Beyond Buildings


Bin Laden's Crib: Terror McMansion

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Osama bin Laden's compound. Courtesy: The Huffington Post


We all knew that overgrown, heavily fortified suburban McMansions were evil, but we thought it was because of the combination of their waste of natural resources, their reliance on complete isolation from both other human beings and their surroundings, and their sheer ugliness. Now we know that they can also be lairs of our modern devils, places where someone like the ultimate terrorist mastermind can hide in plain sight. If only he hadn’t insisted on burning all his trash, instead of relying on overburdened public trash collection, Osama bin Laden might still be plugged into television, air conditioning, and jihad networks.


The journey from ground zero to Abbottabad is in some ways a fitting arc. It moves from the destruction of a symbol of a society based on massive and centralized technology as the solution to everything, represented by the faceless grids of the Twin Towers, to the raid on a suburban compound where the perpetrator managed to live in the same neighborhood as respected professionals and even an army-training facility. Power and evil are both becoming dispersed. Form is disappearing, faceless and placeless evil lurks. Osama bin Laden and his ability to seemingly strike anywhere at will had become the dark other of sprawl and globalization, in which you are in danger wherever you come out in public to use shared space or transportation.


It may be unfair to tar your typical New Jersey Neo-Colonial with the brush of a Pakistani compound, especially since bin Laden’s crib seemed to be home to a multigeneration community of interest and family. It made better use of sprawling space than most nuclear family–inhabited American homes, and I hate to say that it looks from the photographs to be more honestly modern than most of our fake palazzos and palaces.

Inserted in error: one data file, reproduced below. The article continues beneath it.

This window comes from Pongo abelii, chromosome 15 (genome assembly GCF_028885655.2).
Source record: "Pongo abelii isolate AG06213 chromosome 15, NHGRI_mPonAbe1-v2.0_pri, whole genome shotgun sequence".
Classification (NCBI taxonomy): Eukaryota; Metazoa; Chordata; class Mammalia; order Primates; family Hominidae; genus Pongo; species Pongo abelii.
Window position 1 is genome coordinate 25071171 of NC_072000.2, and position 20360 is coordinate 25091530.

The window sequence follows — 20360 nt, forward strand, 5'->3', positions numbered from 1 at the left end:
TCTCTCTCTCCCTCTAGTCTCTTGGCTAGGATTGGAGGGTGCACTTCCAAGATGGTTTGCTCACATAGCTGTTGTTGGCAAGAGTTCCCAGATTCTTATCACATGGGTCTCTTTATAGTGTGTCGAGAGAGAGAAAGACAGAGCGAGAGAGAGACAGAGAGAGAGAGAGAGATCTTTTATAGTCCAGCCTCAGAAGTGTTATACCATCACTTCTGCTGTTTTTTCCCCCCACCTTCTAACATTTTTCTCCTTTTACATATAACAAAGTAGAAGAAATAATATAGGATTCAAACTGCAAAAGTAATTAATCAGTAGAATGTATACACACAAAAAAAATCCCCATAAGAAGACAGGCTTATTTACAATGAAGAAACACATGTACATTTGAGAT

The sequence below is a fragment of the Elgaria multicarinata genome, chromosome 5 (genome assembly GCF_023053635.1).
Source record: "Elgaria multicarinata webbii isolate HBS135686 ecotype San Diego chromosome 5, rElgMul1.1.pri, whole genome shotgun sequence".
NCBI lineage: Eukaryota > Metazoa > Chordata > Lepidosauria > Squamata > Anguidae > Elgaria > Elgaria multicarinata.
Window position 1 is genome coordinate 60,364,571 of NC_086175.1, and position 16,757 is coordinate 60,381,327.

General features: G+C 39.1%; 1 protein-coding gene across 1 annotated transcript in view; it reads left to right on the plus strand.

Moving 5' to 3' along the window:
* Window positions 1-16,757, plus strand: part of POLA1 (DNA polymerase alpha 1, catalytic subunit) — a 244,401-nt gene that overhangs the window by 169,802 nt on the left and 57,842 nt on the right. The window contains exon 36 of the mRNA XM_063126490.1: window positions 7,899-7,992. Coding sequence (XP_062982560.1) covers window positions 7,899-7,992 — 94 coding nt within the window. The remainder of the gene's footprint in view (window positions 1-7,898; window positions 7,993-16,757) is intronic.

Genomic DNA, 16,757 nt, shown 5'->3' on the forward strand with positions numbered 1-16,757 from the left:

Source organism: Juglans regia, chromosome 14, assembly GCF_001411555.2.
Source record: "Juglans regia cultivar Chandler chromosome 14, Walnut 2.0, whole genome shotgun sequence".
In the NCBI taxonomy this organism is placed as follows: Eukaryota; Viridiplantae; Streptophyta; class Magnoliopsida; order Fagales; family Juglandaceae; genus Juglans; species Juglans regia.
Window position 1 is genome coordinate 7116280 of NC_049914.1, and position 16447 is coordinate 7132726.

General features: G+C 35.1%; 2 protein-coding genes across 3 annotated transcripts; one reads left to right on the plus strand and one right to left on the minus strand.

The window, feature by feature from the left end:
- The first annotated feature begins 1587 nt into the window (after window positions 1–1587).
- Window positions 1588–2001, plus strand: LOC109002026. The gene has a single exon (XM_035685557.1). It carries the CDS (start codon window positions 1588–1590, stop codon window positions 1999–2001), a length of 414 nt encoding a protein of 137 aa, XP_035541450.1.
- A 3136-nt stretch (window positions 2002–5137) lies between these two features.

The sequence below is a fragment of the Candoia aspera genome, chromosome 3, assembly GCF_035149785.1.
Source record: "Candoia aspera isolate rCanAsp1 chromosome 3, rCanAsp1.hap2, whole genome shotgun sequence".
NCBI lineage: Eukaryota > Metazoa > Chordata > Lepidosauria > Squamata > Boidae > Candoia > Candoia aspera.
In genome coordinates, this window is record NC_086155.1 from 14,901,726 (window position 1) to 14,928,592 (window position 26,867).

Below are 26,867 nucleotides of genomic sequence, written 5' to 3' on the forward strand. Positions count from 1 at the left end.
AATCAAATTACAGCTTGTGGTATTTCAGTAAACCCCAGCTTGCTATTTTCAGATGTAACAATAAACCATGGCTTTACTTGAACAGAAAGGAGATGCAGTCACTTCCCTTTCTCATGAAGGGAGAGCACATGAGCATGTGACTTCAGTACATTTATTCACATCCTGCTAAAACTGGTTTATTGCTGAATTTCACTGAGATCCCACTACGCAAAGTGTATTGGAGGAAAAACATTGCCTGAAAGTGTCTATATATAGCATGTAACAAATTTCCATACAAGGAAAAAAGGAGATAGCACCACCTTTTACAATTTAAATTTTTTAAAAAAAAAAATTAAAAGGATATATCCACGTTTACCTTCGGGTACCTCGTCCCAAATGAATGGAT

The bin Laden compound was also not like a true McMansion because it was not about flash. There were no fancy cars in evidence, no landscaping that was put in place every spring and ripped up again in the winter, no garish colors. There was, for heaven's sake, not even an Internet connection–how did they play games? How did they get onto Groupon?


We have made Osama bin Laden everything we are afraid of. It is fitting that evil turns out not to lurk in caves, which would be so last millennium, or live in a tent, which would be so the millennium before that. It lives in the suburbs. It turns out that our fear of cities and our distaste of others was something he shared while fostering the paranoia that we might be in danger if we leave our cocoon through his and his cohorts’ murderous programs. So we, or at least the government that many of us do not want to pay for, swooped in, surgically extracting the emblem of that fear. I note that, unlike in so many other operations against our enemies, we left the McMansion standing.



Comments (2 Total)

  • Posted by: Anonymous | Time: 1:06 PM Monday, May 16, 2011

    This is one of the most unnecessary essays I've ever read. The author, who obviously thinks highly of himself, uses sarcasm and utter pablum to make light of a very serious event to attack American suburbs, where most people want to live by choice, to raise their kids in truly the last bastion of freedom on earth. Mr. Betsky is arrogant to his own wisdom and it shows.

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  • Posted by: whosband | Time: 6:47 PM Friday, May 13, 2011

    After disposing the porn collection, patching the bullet holes, and splashing on a few buckets of Red, Blue, Yellow and Black it just might challenge the Schroder House as the Essential De Stijl-ian masterpiece! :)

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About the Blogger

Aaron Betsky

thumbnail image Aaron Betsky is the director of the Cincinnati Art Museum, and in 2008 he was director of the 11th Venice International Architecture Biennale. Trained as an architect at Yale, he has published more than a dozen books on art, architecture, and design and teaches and lectures about design around the world. Aaron worked for Frank O. Gehry and Associates and Hodgetts & Fung Design Associates as a designer, taught for many years at the Southern California Institute of Architecture, and between 1995 and 2001 was curator of architecture and design at the San Francisco Museum of Modern Art. From 2001 to 2006 he was director of the Netherlands Architecture Institute in Rotterdam, the Netherlands.